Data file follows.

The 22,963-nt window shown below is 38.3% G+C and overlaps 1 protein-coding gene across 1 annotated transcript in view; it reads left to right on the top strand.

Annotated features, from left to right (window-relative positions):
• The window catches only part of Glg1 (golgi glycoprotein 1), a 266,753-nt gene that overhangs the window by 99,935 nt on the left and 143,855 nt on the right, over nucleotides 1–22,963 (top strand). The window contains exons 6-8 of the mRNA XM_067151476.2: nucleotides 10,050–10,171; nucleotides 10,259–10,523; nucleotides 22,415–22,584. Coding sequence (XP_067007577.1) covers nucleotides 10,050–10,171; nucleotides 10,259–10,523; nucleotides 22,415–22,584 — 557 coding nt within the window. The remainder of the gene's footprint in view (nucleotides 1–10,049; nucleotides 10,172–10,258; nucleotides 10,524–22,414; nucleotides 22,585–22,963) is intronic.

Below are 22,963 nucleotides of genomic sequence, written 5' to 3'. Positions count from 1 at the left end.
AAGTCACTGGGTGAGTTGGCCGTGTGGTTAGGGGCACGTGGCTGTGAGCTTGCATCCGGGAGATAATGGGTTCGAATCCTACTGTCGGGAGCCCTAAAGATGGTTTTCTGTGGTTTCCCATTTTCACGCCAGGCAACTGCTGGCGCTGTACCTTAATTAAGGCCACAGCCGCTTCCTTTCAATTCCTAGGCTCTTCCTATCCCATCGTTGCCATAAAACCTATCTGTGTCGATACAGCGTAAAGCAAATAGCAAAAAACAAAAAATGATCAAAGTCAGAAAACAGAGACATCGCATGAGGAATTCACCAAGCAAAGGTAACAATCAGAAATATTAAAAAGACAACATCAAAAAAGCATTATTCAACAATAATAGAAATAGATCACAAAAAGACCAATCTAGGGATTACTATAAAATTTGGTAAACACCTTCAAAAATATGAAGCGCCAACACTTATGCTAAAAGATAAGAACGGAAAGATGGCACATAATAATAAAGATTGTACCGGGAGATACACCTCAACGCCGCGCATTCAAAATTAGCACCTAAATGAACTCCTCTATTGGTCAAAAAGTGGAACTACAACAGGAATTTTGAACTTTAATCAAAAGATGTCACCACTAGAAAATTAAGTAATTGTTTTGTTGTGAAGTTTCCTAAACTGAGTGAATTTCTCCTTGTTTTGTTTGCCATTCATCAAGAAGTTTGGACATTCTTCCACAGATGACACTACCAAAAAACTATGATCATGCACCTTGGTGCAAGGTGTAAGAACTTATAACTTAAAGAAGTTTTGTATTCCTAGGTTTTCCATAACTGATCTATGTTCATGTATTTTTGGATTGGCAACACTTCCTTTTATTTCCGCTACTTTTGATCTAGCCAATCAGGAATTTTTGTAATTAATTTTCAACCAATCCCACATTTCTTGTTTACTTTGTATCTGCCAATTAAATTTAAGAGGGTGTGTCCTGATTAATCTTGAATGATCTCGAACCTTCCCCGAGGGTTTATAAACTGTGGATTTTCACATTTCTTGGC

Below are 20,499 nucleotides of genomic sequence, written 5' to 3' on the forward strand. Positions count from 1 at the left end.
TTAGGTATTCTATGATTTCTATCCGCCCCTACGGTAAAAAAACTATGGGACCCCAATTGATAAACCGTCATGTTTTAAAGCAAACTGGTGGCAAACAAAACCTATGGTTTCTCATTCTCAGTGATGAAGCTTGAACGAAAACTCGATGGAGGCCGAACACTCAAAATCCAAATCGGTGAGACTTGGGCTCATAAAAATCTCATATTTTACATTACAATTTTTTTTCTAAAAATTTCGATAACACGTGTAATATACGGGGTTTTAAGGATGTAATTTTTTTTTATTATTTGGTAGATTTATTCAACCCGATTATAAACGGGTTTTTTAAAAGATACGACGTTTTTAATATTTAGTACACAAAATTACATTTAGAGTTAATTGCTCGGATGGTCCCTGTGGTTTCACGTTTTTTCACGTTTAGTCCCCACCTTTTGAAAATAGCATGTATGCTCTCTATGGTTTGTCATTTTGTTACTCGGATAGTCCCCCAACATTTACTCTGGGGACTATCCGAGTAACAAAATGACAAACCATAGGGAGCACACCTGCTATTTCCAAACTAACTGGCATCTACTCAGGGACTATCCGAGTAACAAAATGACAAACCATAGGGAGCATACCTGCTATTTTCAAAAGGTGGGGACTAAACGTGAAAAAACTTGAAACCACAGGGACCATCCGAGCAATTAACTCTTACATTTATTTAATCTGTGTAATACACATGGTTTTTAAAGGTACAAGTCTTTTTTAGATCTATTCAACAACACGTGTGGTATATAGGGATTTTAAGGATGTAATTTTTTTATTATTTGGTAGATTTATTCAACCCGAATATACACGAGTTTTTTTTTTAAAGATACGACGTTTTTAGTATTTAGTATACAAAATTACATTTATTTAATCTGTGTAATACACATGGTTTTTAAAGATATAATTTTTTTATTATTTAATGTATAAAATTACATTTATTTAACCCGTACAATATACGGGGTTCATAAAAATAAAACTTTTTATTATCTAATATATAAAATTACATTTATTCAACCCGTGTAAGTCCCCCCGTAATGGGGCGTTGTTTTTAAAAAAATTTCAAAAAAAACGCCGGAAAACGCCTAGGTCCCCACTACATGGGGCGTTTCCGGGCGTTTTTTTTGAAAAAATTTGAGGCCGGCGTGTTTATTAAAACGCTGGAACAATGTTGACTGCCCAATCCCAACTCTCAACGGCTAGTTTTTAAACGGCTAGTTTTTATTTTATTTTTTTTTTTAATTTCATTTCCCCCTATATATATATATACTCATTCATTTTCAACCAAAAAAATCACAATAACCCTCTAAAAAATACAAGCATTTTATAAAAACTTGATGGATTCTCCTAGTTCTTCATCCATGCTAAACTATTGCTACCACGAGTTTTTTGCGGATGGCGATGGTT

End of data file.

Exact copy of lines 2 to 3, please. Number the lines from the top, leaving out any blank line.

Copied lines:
Annotated features, from left to right (window-relative positions):
• The window catches only part of Glg1 (golgi glycoprotein 1), a 266,753-nt gene that overhangs the window by 99,935 nt on the left and 143,855 nt on the right, over nucleotides 1–22,963 (top strand). The window contains exons 6-8 of the mRNA XM_067151476.2: nucleotides 10,050–10,171; nucleotides 10,259–10,523; nucleotides 22,415–22,584. Coding sequence (XP_067007577.1) covers nucleotides 10,050–10,171; nucleotides 10,259–10,523; nucleotides 22,415–22,584 — 557 coding nt within the window. The remainder of the gene's footprint in view (nucleotides 1–10,049; nucleotides 10,172–10,258; nucleotides 10,524–22,414; nucleotides 22,585–22,963) is intronic.